YouTube is set to cut funding for 60 to 70 percent of its original programming nearly a year after it invested $100 million into 100 premium content channels, Ad Age reported.

The Google-owned company will also provide the remaining original partners with a second round of funding in exchange for one year of content. That’s in addition to the 60 new channels YouTube recently launched in Europe.

YouTube originally launch the premium channels last November, in hopes of rivaling television broadcast networks.

“Today, the web is bringing us entertainment from an even wider range of talented producers, and many of the defining channels of the next generation are being born, and watched, on YouTube,” Robert Kyncl, the global head of content partnerships, wrote at the time.

YouTube gave funding to a hodgepodge of celebrities, established YouTuber stars, news networks, and content producers to create an array of high-quality shows. The programs covered news, entertainment, sketch comedy, gaming, cooking tutorials and sports, among other things.

So what worked in the trial period?

Judging from Ad Age’s YouTube Original Content Tracker, which ranks the premium content channels by number of views and subscribers each week and track the most popular channels overall, some channels were clearly more successful than others. An OpenSlate Studios infographic revealed that only 23 out of the 100 original channels made the top 1,000 most-watched list. The top 25 channels receive an average of more than one million views per week while the top 33 all have at least 100,000 subscribers, according to Ad Age.

YouTube’s homegrown celebrities had a leg up on their competition, with a built-in audience, some brand loyalty, and more importantly, a keen understanding of what works online.

Philip DeFranco, who hosted Shark Week in August, is perhaps the most notable example. He had more more than 2.2 million subscribers when his new channel, SourceFed, launched in January.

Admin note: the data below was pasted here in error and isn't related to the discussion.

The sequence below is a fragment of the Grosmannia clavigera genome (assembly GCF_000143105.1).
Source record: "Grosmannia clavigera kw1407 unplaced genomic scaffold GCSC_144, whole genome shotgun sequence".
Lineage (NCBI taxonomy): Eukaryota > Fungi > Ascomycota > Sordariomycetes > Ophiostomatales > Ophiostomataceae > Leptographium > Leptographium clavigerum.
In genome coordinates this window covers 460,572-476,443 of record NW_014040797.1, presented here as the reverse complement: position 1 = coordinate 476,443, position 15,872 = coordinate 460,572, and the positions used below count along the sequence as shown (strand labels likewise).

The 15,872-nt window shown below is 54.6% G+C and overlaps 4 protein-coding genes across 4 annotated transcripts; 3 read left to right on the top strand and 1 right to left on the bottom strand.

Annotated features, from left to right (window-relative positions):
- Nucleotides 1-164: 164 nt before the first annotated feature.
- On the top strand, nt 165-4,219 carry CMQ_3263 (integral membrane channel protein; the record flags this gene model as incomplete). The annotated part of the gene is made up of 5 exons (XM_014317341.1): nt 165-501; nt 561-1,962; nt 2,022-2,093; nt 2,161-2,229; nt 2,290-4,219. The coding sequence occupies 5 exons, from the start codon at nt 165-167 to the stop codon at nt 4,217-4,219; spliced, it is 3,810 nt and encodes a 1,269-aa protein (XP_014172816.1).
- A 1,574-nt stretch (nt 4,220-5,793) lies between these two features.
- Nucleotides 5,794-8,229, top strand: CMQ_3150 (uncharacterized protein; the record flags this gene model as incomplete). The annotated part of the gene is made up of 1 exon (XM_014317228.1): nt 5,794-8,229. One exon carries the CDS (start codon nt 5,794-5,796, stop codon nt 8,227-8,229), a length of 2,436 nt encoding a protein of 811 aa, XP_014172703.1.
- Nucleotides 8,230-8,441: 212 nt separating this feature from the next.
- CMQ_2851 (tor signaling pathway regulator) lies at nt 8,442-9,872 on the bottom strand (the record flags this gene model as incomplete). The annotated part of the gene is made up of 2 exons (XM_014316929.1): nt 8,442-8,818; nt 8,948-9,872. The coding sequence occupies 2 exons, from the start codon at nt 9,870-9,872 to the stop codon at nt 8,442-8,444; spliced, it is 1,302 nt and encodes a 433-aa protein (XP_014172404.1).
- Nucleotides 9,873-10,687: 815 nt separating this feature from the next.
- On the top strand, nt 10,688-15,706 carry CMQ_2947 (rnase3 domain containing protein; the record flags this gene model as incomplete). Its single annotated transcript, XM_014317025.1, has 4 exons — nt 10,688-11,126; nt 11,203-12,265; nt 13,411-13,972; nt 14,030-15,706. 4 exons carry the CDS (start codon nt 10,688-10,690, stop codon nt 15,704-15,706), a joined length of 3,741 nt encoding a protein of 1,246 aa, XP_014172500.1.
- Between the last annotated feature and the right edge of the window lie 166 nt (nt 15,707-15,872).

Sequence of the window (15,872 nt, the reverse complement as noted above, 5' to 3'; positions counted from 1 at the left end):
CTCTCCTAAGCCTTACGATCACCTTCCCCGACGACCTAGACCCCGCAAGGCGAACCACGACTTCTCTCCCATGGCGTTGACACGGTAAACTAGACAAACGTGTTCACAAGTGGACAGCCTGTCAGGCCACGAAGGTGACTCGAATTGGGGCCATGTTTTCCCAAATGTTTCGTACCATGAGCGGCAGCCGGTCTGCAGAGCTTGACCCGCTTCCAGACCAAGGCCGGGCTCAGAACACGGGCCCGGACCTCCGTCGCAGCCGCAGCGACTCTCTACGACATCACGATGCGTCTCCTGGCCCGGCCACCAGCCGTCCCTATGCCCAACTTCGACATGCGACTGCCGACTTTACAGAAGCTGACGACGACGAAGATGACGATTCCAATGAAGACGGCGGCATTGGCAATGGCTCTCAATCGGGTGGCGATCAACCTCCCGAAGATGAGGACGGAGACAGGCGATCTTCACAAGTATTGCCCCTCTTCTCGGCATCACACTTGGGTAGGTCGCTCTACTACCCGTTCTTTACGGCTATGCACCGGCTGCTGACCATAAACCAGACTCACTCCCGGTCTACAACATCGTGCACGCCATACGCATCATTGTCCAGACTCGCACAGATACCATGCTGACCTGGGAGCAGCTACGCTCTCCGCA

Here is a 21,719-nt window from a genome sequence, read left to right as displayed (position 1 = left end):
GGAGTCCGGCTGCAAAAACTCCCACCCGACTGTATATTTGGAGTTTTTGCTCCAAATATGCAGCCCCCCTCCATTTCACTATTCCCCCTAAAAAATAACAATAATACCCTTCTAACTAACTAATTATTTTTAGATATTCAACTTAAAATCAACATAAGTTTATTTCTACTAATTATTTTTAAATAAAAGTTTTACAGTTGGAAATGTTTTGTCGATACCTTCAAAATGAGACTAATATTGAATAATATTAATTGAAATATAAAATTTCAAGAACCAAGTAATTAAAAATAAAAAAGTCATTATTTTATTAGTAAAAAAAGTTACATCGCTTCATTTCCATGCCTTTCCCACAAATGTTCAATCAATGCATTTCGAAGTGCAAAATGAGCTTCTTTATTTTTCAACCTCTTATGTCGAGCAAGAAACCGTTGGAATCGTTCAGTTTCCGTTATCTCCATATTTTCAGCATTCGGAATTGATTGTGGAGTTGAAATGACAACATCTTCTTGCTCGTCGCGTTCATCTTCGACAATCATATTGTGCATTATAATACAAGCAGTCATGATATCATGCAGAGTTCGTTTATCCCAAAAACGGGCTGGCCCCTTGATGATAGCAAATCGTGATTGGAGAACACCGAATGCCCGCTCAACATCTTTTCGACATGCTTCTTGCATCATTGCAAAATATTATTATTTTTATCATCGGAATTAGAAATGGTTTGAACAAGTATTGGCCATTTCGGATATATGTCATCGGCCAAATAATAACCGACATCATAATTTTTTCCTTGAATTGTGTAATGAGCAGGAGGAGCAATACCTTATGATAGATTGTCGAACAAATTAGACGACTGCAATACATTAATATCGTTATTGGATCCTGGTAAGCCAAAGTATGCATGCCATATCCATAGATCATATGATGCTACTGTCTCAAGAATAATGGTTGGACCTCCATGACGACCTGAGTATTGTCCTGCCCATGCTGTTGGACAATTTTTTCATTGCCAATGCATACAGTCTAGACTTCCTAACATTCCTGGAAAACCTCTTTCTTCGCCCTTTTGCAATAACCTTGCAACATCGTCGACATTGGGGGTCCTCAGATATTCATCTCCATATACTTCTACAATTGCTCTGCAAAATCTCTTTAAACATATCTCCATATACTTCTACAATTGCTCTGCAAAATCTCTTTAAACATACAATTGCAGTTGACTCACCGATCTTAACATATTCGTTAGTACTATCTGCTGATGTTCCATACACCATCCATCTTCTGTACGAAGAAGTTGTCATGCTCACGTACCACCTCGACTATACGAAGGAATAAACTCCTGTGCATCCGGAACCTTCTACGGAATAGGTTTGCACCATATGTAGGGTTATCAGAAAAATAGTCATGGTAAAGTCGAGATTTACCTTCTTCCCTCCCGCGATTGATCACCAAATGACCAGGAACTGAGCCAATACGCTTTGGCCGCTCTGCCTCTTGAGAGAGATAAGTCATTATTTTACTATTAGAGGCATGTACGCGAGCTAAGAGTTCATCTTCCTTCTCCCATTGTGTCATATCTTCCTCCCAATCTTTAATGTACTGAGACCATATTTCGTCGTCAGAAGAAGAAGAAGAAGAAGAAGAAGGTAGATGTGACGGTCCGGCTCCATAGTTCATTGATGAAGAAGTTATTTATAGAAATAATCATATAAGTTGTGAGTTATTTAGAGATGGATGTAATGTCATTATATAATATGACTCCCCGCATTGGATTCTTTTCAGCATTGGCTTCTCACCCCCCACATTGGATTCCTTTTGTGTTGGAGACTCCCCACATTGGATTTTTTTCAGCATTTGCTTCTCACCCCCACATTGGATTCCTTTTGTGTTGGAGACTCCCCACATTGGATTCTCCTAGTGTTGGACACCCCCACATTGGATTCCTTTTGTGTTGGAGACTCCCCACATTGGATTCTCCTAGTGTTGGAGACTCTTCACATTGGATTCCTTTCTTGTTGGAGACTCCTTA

A celebrity may have a larger social reach and or be more famous than the YouTuber, but that doesn’t always equal a larger online audience

“Celebrity alone isn’t enough to drive it,” Courtney Holt, COO of Maker Studios, told Ad Age. “You need to have a commitment to the platform, to understand how to build your audience.”

Case in point, Shaquille O’Neal launched a comedy channel in January and his celebrity status hasn’t done much for his channel. O’Neal has over 6.4 million followers on Twitter and over 3.2 million likes on Facebook, but those numbers don’t carry over to Comedy Shaq. Landing at 84 on the YouTube Original Channel Tracker, the channel only has approximately 4.5 million views and 44,000 subscribers.

Regardless of start date, YouTube hosts can still build an audience for their channel. YouTube’s Salar Kamangar told Mashable in January that while it’s important to experiment with what will and won’t work, it’s “very difficult for any of us [at YouTube] to predict what will be successful.”

Felicia Day already had an established Internet audience with The Guild before Geek and Sundry launched, but the channel’s array of programming—including her gutsy decision to move The Guild to Geek and Sundry—began to establish more of an audiences within the geek and nerd communities and led Forbes to predict that her channel “could help blaze a trail for the future of network television.”

Content alone won’t cut it, though. YouTube producers need to interact with their audience to be successful, something both Day and DeFranco take to heart. Likewise, some educational video bloggers found that talking to their audience through the YouTube comments. Some creators get ideas for future videos from viewers.

The premium content channels that will receive additional funding from YouTube should hear something in the next few weeks.

Photo by Jason Reed